Many Muslim activists, including one from the Swaraj Abhiyan, were attacked with cricket bats while distributing food to the migrant workers saying that they were Muslims and were responsible for the spread of the virus in the country. There were reports of boycotts of Muslim milk vendors from Delhi, Haldwani in Uttarakhand and Hoshiarpur in Punjab where they were forced to drain their milk into the river due to which the sellers incurred substantial economic costs. There are places in Assam and Karnataka wherein posters calling for a boycott of the Muslims, even restricting their entry into the villages have come up.

Several media outlets and social media handles were seen broadcasting propagandist material referring to it to be ‘COVID-19 Jihad’ and ‘Tablighi Virus’ which led to the subsequent subjugation of Muslims in the society. This propagation of communal agenda was even used to convince them otherwise. 

Using lockdown to arrest activists

Two student activists, Meeran Haider and Safoora Zargar (both Muslims), of Jamia Millia Islamia University, were arrested by the Delhi Police for the anti-CAA protests that subsequently led to Delhi riots. The arrests were made amid the lockdown where there were strict restrictions on the movement of people and mass gatherings. The students have been arrested under harsh legal provisions, including The Unlawful Activities (Prevention) Act, 1967 (UAPA). UAPA, under Section 35, allows various investigative agencies to label individuals as terrorists. Reports of arrests of many such activists who have a history of opposing the government have surfaced across the country amid this lockdown.

The timing of such arrests by the police has raised eyebrows given the limited access to judiciary and justice in such circumstances. Even the visits to jails and courts by the lawyers have been restricted due to COVID-19. This leaves those arrested subject to the arbitrariness of the police wherein a right to a proper hearing in the courts is curtailed.'ve%20designed%20the%20course,development%20and%20management%20in%20India.

Dangerous consequences

Scapegoating and targeting a particular community amid a pandemic can have dangerous consequences for the establishment of a secure and just society. It can lead to ostracisation of the minority community, which may cause distrust amongst them. The flawed beliefs and propagandist machinery may lead to false narratives of Muslims being the potential threat to the community. As a result, the lynchings and attacks on a particular community would increase, causing a law and order situation in the society, the burden of which cannot be ensured by the people amid a pandemic.

If this continues, the Indian Muslims would feel excluded from the Indian nationhood which is against the principles of our Constitution which provides for a Secularist State. Indian Muslims would not be able to take part in a collective national effort. They will always be considered as enemies of the nation which would make their integration in the national mainstream even more difficult.

Legal analysis

Dissemination of fake news

In April 2020, Jamiat Ulema-e-Hind moved the Supreme Court of India against the Media for communalising the issue with fake news. They approached the court seeking directions to the Centre to stop the dissemination of “fake news” and take strong action those responsible for it. They contended that the Tablighi Jamaat incident was used to demonise the entire Muslim community and was given a communal colour by some people. This was posing a threat to the life and liberty of Muslims infringing the Fundamental Rights under Article 21 of the Indian Constitution. It was put forth that such reporting is in clear violation of Rule 6 of the Cable Television Networks Rules, 1994 which prohibits any program which contains an attack on religions or communities or visuals or words contemptuous of religious groups or which promote communal attitudes.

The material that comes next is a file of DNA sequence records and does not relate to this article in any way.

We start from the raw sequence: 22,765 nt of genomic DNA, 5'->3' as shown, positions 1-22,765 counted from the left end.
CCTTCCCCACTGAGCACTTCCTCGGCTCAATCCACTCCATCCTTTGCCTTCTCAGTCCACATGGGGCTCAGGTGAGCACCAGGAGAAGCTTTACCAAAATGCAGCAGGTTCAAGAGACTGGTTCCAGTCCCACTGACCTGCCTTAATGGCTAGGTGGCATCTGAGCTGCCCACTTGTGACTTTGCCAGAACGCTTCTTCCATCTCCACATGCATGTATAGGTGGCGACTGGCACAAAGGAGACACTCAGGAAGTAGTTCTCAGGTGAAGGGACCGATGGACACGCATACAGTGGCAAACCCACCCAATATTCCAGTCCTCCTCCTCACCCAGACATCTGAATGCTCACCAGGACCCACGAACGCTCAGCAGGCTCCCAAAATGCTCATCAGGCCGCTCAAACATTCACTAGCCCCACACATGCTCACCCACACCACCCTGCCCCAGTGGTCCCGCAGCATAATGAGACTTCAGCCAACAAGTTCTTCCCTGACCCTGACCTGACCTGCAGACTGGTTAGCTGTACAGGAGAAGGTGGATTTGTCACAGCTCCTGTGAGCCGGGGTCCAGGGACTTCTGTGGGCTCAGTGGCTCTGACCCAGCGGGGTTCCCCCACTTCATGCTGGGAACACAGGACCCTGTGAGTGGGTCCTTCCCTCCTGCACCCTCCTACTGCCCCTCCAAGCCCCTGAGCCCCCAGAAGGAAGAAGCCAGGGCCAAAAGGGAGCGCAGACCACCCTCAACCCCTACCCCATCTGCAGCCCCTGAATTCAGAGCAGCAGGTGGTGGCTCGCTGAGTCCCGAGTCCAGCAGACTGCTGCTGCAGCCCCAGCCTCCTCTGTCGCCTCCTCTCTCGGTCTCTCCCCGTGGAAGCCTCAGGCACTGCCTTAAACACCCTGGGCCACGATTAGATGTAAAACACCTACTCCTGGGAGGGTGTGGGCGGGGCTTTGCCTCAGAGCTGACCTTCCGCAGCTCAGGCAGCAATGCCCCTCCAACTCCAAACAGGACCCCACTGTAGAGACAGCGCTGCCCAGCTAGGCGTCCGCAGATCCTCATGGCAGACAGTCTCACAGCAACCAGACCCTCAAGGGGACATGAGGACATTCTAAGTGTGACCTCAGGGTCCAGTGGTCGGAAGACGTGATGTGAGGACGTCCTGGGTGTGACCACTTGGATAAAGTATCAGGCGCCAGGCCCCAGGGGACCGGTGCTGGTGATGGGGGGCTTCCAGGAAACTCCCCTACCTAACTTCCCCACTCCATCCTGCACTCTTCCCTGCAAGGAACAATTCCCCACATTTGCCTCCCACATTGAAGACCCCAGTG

Lynchings on religious lines

On the matter of legal analysis of lynchings of the people from the Muslim community, there is no specified law against mob lynchings in India. Although communal lynchings are against the freedom of religion of the victim under Article 19 of the Constitution, there is no statute in the Indian legal system to specify the penalty for the crime. Few provisions which are used to prosecute people accused of Mob Lynching owing to a lack of national legislation are Section 302 (punishment for murder), Section 307 (attempt to murder), Section 323 (punishment for voluntary causing hurt), Section 147 (punishment for rioting), Section 148 (rioting armed with a deadly weapon), Section 149 (every member of unlawful assembly guilty of the offence committed in prosecution of an ordinary object) and Section 34 (acts done by several persons in furtherance of a common intention) of the Indian Penal Code.

Damaging places of worship

Section 295 of the I.P.C makes destruction, damage, or defilement of a place of worship or an object held sacred, with intent to insult the religion of a class of persons, punishable with imprisonment which may extend to two years, or with fine, or with both. This provision of the IPC can be used to prosecute those who caused the destruction of the Muslim mosques with the intent to insult their religious sentiments since the attackers believed that they were the cause of the spread of the virus in the country.


Media Scanner, a fact-checking platform, compiled a list of at least 69 fake videos against Muslims and listed at least 28 attacks prompted by online abuse. The recent events in the country are a perfect example of how minorities are scapegoated and forced to take the blame of spreading a pandemic. Even the police authorities and the administration have tried to shift their responsibility by making minorities their targets. Due to the administration’s neglect, the various legal remedies available against communalisation are proving worthless. Even the judiciary is unable to step in because of the limitations caused in the court’s proceedings due to the spread of this deadly virus.

The COVID-19 is affecting all of us and threatening our collective health, economic, social, psychological and physical wellbeing. Instead of communalising the pandemic and identifying the virus with faith or a community, there is an urgent need to work together to beat this common enemy. If it goes out of hand, it will hardly recognise faith or boundaries since all religious groups, believers or non-believers are equally vulnerable to the dangers of the virus and subsequently cause irreparable damage to the society and the nation.